Toward total synthesis of cell functions: Deconstructing and constructing chemotaxis and phagocytosis
**Seminars begin at 4:00 PM and will be held in Clark Hall Room 101**
January 16, 2015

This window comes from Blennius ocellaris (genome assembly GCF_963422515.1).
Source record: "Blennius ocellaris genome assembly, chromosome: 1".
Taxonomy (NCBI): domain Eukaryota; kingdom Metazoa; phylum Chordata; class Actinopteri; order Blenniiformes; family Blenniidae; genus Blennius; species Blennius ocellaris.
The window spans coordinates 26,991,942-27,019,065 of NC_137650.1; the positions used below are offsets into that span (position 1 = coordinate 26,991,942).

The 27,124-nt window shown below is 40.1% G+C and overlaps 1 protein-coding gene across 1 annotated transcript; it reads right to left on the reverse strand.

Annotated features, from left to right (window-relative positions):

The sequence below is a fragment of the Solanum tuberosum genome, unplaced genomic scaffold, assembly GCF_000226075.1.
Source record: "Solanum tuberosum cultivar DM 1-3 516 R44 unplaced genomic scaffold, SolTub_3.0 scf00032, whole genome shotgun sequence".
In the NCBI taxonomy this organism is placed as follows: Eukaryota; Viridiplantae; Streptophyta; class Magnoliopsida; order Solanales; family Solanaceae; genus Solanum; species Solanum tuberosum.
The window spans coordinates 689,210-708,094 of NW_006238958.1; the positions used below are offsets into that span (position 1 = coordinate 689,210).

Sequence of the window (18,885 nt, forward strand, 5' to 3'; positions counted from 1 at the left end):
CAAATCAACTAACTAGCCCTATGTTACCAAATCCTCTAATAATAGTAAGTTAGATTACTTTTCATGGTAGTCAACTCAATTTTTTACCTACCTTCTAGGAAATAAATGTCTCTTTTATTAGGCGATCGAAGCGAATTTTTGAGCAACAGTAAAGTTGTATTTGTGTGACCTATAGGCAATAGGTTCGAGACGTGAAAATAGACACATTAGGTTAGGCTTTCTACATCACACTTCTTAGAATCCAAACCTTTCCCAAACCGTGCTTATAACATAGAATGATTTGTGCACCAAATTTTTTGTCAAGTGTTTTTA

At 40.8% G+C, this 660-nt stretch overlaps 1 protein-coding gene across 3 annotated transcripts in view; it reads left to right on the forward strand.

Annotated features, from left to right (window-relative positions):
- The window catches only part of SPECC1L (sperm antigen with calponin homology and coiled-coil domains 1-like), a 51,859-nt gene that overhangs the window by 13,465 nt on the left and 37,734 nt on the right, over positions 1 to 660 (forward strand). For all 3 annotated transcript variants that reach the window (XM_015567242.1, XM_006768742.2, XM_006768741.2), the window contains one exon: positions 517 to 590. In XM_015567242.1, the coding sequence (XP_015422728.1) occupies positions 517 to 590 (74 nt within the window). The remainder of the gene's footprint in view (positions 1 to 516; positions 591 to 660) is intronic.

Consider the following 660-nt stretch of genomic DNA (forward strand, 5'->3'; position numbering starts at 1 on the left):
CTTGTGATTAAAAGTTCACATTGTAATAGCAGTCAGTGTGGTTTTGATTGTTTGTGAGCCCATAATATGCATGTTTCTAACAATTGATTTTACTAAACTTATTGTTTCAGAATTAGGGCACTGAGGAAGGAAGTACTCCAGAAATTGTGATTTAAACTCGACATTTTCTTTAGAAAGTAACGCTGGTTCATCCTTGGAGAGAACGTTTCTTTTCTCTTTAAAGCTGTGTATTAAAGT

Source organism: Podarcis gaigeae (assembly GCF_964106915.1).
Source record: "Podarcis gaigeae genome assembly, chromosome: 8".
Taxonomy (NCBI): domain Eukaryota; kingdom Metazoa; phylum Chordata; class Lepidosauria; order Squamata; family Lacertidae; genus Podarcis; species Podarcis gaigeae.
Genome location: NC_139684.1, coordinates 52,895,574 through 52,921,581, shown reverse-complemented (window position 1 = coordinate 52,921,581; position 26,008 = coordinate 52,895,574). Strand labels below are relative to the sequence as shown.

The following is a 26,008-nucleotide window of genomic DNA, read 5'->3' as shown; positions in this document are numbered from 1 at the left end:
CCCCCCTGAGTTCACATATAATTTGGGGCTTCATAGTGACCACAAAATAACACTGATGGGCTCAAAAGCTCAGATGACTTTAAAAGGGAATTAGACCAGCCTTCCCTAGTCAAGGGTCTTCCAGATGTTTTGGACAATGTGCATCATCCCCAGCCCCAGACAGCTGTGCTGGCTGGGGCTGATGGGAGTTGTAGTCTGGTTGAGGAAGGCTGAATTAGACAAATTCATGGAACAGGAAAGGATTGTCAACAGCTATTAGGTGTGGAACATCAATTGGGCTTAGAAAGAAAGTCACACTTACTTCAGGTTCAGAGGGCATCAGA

In multicellular organisms, cells undergo proliferation and differentiation into specialized cell types which are then able to exhibit complex specialized behaviors such as phagocytosis and chemotaxis. All of these processes are tightly regulated by complex webs of signaling that have proved difficult to disentangle. Recently, we put forth new concepts and tools to both break down and reconstitute these complex cellular behaviors. In the seminar, I will discuss with our recent findings of minimal signaling events to make normally inert cells chemotax and phagocytose using chemical biology techniques combined with fluorescence imaging and microfluidics device. Our synthetic cell biology approach could make major contributions to future studies of these issues, including potential clinical applications.